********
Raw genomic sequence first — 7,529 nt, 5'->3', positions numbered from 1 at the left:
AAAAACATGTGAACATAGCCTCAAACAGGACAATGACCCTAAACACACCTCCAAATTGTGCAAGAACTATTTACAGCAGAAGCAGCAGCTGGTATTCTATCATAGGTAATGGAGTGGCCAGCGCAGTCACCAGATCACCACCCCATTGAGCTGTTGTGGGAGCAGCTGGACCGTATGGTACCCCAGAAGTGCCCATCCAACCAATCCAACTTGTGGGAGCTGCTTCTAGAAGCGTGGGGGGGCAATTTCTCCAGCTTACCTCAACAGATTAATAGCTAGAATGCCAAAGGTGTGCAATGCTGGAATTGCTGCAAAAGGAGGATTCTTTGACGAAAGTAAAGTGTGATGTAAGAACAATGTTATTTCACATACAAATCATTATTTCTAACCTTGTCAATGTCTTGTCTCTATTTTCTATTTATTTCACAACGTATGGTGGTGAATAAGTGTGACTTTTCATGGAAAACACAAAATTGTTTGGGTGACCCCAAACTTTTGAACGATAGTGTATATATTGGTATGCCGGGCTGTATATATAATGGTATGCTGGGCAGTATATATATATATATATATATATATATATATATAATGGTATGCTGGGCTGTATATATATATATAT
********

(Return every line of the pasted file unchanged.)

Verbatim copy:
Raw genomic sequence first — 7,529 nt, 5'->3', positions numbered from 1 at the left:
AAAAACATGTGAACATAGCCTCAAACAGGACAATGACCCTAAACACACCTCCAAATTGTGCAAGAACTATTTACAGCAGAAGCAGCAGCTGGTATTCTATCATAGGTAATGGAGTGGCCAGCGCAGTCACCAGATCACCACCCCATTGAGCTGTTGTGGGAGCAGCTGGACCGTATGGTACCCCAGAAGTGCCCATCCAACCAATCCAACTTGTGGGAGCTGCTTCTAGAAGCGTGGGGGGGCAATTTCTCCAGCTTACCTCAACAGATTAATAGCTAGAATGCCAAAGGTGTGCAATGCTGGAATTGCTGCAAAAGGAGGATTCTTTGACGAAAGTAAAGTGTGATGTAAGAACAATGTTATTTCACATACAAATCATTATTTCTAACCTTGTCAATGTCTTGTCTCTATTTTCTATTTATTTCACAACGTATGGTGGTGAATAAGTGTGACTTTTCATGGAAAACACAAAATTGTTTGGGTGACCCCAAACTTTTGAACGATAGTGTATATATTGGTATGCCGGGCTGTATATATAATGGTATGCTGGGCAGTATATATATATATATATATATATATATATATATAATGGTATGCTGGGCTGTATATATATATATAT